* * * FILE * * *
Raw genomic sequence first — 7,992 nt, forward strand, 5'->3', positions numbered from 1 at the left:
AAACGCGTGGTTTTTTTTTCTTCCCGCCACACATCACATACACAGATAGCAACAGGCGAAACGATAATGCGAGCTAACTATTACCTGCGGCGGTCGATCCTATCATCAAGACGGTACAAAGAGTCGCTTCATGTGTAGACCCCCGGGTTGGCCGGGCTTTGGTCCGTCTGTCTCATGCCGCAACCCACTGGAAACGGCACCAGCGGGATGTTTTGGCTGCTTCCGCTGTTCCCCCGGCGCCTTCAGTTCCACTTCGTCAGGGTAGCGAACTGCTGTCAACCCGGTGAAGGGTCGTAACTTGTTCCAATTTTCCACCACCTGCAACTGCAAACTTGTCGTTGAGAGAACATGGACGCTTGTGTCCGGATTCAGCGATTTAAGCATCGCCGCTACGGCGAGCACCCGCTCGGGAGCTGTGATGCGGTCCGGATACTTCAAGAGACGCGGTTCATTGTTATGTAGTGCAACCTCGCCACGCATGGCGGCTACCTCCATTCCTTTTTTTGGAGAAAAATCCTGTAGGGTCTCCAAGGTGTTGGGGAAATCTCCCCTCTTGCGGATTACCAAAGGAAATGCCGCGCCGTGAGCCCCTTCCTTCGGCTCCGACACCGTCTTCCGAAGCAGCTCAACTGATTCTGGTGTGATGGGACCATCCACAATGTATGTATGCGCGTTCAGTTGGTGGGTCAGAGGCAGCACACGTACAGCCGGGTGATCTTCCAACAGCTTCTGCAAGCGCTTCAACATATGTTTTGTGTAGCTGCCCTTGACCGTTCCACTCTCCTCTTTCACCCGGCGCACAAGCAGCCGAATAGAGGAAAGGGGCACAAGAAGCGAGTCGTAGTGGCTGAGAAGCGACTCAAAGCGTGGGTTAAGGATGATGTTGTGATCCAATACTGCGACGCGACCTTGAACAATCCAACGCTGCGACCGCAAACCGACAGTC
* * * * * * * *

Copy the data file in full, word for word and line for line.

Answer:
Raw genomic sequence first — 7,992 nt, forward strand, 5'->3', positions numbered from 1 at the left:
AAACGCGTGGTTTTTTTTTCTTCCCGCCACACATCACATACACAGATAGCAACAGGCGAAACGATAATGCGAGCTAACTATTACCTGCGGCGGTCGATCCTATCATCAAGACGGTACAAAGAGTCGCTTCATGTGTAGACCCCCGGGTTGGCCGGGCTTTGGTCCGTCTGTCTCATGCCGCAACCCACTGGAAACGGCACCAGCGGGATGTTTTGGCTGCTTCCGCTGTTCCCCCGGCGCCTTCAGTTCCACTTCGTCAGGGTAGCGAACTGCTGTCAACCCGGTGAAGGGTCGTAACTTGTTCCAATTTTCCACCACCTGCAACTGCAAACTTGTCGTTGAGAGAACATGGACGCTTGTGTCCGGATTCAGCGATTTAAGCATCGCCGCTACGGCGAGCACCCGCTCGGGAGCTGTGATGCGGTCCGGATACTTCAAGAGACGCGGTTCATTGTTATGTAGTGCAACCTCGCCACGCATGGCGGCTACCTCCATTCCTTTTTTTGGAGAAAAATCCTGTAGGGTCTCCAAGGTGTTGGGGAAATCTCCCCTCTTGCGGATTACCAAAGGAAATGCCGCGCCGTGAGCCCCTTCCTTCGGCTCCGACACCGTCTTCCGAAGCAGCTCAACTGATTCTGGTGTGATGGGACCATCCACAATGTATGTATGCGCGTTCAGTTGGTGGGTCAGAGGCAGCACACGTACAGCCGGGTGATCTTCCAACAGCTTCTGCAAGCGCTTCAACATATGTTTTGTGTAGCTGCCCTTGACCGTTCCACTCTCCTCTTTCACCCGGCGCACAAGCAGCCGAATAGAGGAAAGGGGCACAAGAAGCGAGTCGTAGTGGCTGAGAAGCGACTCAAAGCGTGGGTTAAGGATGATGTTGTGATCCAATACTGCGACGCGACCTTGAACAATCCAACGCTGCGACCGCAAACCGACAGTC